The other aspect of the problem is rewarding performance. The employee’s contribution to the realization of organizational goals has to be the primary measure for determining the reward, which can be monetary as well as non-monetary. However as we have indicated earlier, the motivation and reward system must promote the progressive evolution of the individual. So the other important factors to be considered in designing the reward system are the needs, motives, values, aspirations and expectations, which arise from the evolutionary condition of the individual. For example, the physical man who lives in the physical consciousness has to be pushed towards his higher evolution by rewarding target-oriented achievement with money, power, social status, which helps him to grow into his vital consciousness and become the vital man. Similarly, rewarding the vital man with more wealth, power, autonomy and recognition for accomplishing tough, difficult and challenging tasks, help him to develop fully all the potentialities of his vital being. But when the vital and the mental men are awakened to their mental or spiritual needs, they may not seek for money, wealth and power, but for the fulfillment and self-actualization of their mental or spiritual needs. In such cases, non-monetary rewards, like free educational opportunities, or more time and leisure for pursuing heir newly formed mental and spiritual needs or capacities or a new job in which they can express better their new evolutionary status, will lead to a greater sense of fulfillment, better performance and also help in their higher evolution. So for those who are in these higher stages of their evolutionary development, the rewards have to be tailored to their unique evolutionary needs and aspirations through a process of consultation, discussion and negotiation with the immediate superiors and others who are in charge of designing the reward system.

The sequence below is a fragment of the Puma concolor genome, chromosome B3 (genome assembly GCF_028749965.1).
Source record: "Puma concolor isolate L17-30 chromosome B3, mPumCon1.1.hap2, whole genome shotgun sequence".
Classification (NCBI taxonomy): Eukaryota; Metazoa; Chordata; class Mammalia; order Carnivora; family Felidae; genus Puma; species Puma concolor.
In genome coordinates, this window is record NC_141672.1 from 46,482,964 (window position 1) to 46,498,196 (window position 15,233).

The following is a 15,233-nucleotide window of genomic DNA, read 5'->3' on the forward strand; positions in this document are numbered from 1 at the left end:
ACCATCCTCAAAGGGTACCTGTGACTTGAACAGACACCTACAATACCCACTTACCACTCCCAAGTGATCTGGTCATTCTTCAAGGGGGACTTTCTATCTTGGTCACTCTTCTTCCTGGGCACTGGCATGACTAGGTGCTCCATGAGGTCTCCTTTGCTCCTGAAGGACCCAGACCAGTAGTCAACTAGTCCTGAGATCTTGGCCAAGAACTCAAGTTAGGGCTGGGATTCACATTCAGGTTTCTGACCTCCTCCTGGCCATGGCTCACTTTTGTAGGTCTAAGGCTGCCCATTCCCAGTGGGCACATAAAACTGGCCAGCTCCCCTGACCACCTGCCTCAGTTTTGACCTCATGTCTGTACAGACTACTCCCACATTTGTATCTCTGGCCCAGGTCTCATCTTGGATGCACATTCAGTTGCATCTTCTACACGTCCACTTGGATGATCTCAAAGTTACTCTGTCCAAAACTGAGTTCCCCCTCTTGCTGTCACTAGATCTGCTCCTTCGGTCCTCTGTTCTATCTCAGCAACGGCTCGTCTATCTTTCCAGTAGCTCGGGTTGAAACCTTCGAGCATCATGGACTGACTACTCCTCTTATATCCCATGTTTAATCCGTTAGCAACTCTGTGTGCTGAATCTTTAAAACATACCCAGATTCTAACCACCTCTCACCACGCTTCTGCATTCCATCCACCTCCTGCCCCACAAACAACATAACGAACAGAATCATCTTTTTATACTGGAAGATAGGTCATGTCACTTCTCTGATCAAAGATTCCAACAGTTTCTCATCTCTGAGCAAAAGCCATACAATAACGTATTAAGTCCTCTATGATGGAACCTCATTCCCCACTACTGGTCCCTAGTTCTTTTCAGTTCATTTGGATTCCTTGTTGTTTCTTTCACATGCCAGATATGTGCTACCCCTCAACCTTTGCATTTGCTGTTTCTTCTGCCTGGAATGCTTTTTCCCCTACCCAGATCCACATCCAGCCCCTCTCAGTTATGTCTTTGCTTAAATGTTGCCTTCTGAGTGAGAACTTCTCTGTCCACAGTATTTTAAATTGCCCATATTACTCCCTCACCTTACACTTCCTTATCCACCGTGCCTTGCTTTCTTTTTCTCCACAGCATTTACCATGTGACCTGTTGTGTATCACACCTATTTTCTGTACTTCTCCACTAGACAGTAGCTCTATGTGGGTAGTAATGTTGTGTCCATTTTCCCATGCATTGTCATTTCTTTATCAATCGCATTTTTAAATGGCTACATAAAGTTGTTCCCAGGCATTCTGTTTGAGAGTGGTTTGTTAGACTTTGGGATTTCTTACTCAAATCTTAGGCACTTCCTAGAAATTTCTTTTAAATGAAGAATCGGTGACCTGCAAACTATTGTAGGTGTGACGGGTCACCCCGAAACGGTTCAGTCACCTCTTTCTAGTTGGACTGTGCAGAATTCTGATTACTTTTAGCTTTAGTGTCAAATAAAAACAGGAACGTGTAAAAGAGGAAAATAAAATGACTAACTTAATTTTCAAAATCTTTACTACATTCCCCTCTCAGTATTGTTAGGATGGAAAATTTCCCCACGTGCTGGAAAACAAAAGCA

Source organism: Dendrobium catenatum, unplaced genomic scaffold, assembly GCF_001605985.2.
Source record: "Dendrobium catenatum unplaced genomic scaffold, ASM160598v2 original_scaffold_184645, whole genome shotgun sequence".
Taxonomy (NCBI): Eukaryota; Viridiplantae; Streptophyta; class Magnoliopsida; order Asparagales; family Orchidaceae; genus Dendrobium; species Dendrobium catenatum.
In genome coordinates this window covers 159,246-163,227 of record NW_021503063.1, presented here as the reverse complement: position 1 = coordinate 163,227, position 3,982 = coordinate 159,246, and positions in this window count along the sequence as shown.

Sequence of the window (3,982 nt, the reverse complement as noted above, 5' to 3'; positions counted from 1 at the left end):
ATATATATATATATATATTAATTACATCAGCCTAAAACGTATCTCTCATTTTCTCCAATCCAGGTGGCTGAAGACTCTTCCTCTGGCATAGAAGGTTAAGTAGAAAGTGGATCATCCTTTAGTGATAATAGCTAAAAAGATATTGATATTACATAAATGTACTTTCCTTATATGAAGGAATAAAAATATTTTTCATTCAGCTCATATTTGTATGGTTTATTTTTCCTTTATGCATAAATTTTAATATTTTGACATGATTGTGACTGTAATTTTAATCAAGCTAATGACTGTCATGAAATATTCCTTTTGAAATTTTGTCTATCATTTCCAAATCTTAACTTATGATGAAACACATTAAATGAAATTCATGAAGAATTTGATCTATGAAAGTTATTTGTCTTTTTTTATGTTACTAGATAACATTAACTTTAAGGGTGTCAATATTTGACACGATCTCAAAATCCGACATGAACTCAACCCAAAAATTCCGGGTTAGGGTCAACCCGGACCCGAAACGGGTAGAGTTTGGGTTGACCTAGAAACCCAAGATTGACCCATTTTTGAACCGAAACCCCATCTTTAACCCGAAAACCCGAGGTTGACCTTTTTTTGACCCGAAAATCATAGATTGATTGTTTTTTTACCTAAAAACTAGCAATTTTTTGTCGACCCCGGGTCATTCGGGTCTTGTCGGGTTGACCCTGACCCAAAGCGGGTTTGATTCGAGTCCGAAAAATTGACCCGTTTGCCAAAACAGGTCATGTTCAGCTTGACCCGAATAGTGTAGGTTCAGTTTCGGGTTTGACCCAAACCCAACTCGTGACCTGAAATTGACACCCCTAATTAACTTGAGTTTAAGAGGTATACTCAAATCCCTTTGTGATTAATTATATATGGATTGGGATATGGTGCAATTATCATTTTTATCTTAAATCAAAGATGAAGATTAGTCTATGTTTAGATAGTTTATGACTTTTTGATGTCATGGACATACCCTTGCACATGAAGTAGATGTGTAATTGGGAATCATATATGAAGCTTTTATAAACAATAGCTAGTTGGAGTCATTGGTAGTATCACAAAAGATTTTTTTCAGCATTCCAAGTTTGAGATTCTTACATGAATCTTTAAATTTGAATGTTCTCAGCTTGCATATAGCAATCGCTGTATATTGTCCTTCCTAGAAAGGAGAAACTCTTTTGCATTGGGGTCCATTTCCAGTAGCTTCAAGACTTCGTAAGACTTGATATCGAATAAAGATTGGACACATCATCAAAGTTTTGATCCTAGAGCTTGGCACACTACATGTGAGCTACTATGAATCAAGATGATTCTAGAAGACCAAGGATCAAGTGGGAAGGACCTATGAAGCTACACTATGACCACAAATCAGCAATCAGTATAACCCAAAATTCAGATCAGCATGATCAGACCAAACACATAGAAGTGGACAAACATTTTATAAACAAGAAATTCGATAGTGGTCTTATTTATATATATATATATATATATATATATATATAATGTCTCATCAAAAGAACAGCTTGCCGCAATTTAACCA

A total performance management system must include the integral being of the individual and the organisation in all the dimensions: physical, vital, mental and spiritual. Secondly, an integral approach to performance management must include not only the appraisal and reward system but also the process by which the performance standards are achieved. Based on this perspective, this article identifies six factors which can lead to sustainable performance and an integral self-actualization of the human potential in the individual and the organisation
Bagchi, Subrota, (2006), The High Performance Entrepreneur, Penguin Books, New Delhi, pp. 78-81.
Butler, Timothy and Waldrop, James, (1999) Job Sculpting: The Art of Retaining Your Best People, Harvard Business Review, September-October, Harvard Business, p. 49-63.
Pallavi, S, (2007) BPO’s Young and Troubled, Business Today, July 15, pp. 62-70.
Srinivasan, Venu, Interview, (1998) Excellence is a Moving Target, Business Today, November 22.